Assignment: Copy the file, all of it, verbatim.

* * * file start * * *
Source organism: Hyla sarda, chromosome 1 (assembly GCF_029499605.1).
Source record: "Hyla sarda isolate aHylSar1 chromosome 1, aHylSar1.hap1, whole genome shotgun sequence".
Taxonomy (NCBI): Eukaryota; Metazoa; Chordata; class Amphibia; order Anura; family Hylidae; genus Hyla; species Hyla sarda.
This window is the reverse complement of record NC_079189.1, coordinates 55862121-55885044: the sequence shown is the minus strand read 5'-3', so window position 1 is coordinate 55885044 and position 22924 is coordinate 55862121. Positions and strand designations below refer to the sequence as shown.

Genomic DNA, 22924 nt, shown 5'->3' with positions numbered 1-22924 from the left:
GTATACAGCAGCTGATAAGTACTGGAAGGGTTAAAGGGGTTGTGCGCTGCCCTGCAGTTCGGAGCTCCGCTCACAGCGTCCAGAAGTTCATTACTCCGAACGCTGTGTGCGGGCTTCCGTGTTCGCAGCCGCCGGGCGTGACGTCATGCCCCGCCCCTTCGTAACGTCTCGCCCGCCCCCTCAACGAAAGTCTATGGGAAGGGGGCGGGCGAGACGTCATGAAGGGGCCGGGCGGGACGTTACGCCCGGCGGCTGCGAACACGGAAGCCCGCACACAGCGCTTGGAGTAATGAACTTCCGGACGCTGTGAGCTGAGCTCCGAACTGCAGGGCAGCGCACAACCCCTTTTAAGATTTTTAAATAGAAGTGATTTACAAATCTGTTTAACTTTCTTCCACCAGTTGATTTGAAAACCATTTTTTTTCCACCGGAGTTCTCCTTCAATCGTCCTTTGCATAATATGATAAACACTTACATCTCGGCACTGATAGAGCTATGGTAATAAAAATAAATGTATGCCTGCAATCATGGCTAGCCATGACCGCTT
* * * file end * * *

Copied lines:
Source organism: Hyla sarda, chromosome 1 (assembly GCF_029499605.1).
Source record: "Hyla sarda isolate aHylSar1 chromosome 1, aHylSar1.hap1, whole genome shotgun sequence".
Taxonomy (NCBI): Eukaryota; Metazoa; Chordata; class Amphibia; order Anura; family Hylidae; genus Hyla; species Hyla sarda.
This window is the reverse complement of record NC_079189.1, coordinates 55862121-55885044: the sequence shown is the minus strand read 5'-3', so window position 1 is coordinate 55885044 and position 22924 is coordinate 55862121. Positions and strand designations below refer to the sequence as shown.

Genomic DNA, 22924 nt, shown 5'->3' with positions numbered 1-22924 from the left:
GTATACAGCAGCTGATAAGTACTGGAAGGGTTAAAGGGGTTGTGCGCTGCCCTGCAGTTCGGAGCTCCGCTCACAGCGTCCAGAAGTTCATTACTCCGAACGCTGTGTGCGGGCTTCCGTGTTCGCAGCCGCCGGGCGTGACGTCATGCCCCGCCCCTTCGTAACGTCTCGCCCGCCCCCTCAACGAAAGTCTATGGGAAGGGGGCGGGCGAGACGTCATGAAGGGGCCGGGCGGGACGTTACGCCCGGCGGCTGCGAACACGGAAGCCCGCACACAGCGCTTGGAGTAATGAACTTCCGGACGCTGTGAGCTGAGCTCCGAACTGCAGGGCAGCGCACAACCCCTTTTAAGATTTTTAAATAGAAGTGATTTACAAATCTGTTTAACTTTCTTCCACCAGTTGATTTGAAAACCATTTTTTTTCCACCGGAGTTCTCCTTCAATCGTCCTTTGCATAATATGATAAACACTTACATCTCGGCACTGATAGAGCTATGGTAATAAAAATAAATGTATGCCTGCAATCATGGCTAGCCATGACCGCTT